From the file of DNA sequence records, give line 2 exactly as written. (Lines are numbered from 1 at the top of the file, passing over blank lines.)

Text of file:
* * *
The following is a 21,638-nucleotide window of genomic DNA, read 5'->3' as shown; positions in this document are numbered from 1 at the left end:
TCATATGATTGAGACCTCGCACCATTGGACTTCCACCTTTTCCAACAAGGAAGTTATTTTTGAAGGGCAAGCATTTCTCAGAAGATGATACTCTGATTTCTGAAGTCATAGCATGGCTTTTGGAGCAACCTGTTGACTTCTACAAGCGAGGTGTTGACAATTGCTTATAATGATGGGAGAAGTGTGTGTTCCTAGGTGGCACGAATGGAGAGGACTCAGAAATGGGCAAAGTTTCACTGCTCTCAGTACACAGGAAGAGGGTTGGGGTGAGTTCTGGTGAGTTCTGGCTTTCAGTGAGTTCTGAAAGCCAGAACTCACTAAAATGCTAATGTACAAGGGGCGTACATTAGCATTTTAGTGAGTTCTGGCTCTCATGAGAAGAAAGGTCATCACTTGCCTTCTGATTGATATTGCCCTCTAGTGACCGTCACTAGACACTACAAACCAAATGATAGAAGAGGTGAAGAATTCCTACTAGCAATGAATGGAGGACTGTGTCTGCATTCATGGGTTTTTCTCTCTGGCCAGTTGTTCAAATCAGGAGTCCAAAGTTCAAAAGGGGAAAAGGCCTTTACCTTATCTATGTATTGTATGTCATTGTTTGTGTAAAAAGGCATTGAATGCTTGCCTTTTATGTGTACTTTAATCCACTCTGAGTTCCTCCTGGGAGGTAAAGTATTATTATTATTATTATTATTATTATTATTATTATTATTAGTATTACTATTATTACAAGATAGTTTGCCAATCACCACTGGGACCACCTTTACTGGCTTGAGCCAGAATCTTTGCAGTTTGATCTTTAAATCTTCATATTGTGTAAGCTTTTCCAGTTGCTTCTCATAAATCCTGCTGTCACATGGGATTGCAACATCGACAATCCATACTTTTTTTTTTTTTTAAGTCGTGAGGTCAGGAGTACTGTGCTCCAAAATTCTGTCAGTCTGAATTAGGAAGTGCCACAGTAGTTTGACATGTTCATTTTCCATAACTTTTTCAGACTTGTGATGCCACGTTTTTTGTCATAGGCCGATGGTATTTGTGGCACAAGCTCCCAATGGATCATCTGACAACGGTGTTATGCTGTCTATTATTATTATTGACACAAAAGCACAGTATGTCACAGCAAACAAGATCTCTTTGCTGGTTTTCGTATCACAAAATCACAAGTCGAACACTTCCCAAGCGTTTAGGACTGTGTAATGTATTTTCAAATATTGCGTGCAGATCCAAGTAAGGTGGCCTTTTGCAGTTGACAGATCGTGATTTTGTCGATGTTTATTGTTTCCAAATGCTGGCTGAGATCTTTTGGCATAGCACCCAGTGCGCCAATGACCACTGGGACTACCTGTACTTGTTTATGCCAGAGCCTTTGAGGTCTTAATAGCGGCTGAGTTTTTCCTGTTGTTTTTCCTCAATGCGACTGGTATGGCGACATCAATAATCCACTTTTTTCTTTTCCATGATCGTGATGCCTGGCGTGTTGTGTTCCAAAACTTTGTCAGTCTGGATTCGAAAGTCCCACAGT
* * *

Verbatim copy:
TCATATGATTGAGACCTCGCACCATTGGACTTCCACCTTTTCCAACAAGGAAGTTATTTTTGAAGGGCAAGCATTTCTCAGAAGATGATACTCTGATTTCTGAAGTCATAGCATGGCTTTTGGAGCAACCTGTTGACTTCTACAAGCGAGGTGTTGACAATTGCTTATAATGATGGGAGAAGTGTGTGTTCCTAGGTGGCACGAATGGAGAGGACTCAGAAATGGGCAAAGTTTCACTGCTCTCAGTACACAGGAAGAGGGTTGGGGTGAGTTCTGGTGAGTTCTGGCTTTCAGTGAGTTCTGAAAGCCAGAACTCACTAAAATGCTAATGTACAAGGGGCGTACATTAGCATTTTAGTGAGTTCTGGCTCTCATGAGAAGAAAGGTCATCACTTGCCTTCTGATTGATATTGCCCTCTAGTGACCGTCACTAGACACTACAAACCAAATGATAGAAGAGGTGAAGAATTCCTACTAGCAATGAATGGAGGACTGTGTCTGCATTCATGGGTTTTTCTCTCTGGCCAGTTGTTCAAATCAGGAGTCCAAAGTTCAAAAGGGGAAAAGGCCTTTACCTTATCTATGTATTGTATGTCATTGTTTGTGTAAAAAGGCATTGAATGCTTGCCTTTTATGTGTACTTTAATCCACTCTGAGTTCCTCCTGGGAGGTAAAGTATTATTATTATTATTATTATTATTATTATTATTATTATTAGTATTACTATTATTACAAGATAGTTTGCCAATCACCACTGGGACCACCTTTACTGGCTTGAGCCAGAATCTTTGCAGTTTGATCTTTAAATCTTCATATTGTGTAAGCTTTTCCAGTTGCTTCTCATAAATCCTGCTGTCACATGGGATTGCAACATCGACAATCCATACTTTTTTTTTTTTTTAAGTCGTGAGGTCAGGAGTACTGTGCTCCAAAATTCTGTCAGTCTGAATTAGGAAGTGCCACAGTAGTTTGACATGTTCATTTTCCATAACTTTTTCAGACTTGTGATGCCACGTTTTTTGTCATAGGCCGATGGTATTTGTGGCACAAGCTCCCAATGGATCATCTGACAACGGTGTTATGCTGTCTATTATTATTATTGACACAAAAGCACAGTATGTCACAGCAAACAAGATCTCTTTGCTGGTTTTCGTATCACAAAATCACAAGTCGAACACTTCCCAAGCGTTTAGGACTGTGTAATGTATTTTCAAATATTGCGTGCAGATCCAAGTAAGGTGGCCTTTTGCAGTTGACAGATCGTGATTTTGTCGATGTTTATTGTTTCCAAATGCTGGCTGAGATCTTTTGGCATAGCACCCAGTGCGCCAATGACCACTGGGACTACCTGTACTTGTTTATGCCAGAGCCTTTGAGGTCTTAATAGCGGCTGAGTTTTTCCTGTTGTTTTTCCTCAATGCGACTGGTATGGCGACATCAATAATCCACTTTTTTCTTTTCCATGATCGTGATGCCTGGCGTGTTGTGTTCCAAAACTTTGTCAGTCTGGATTCGAAAGTCCCACAGT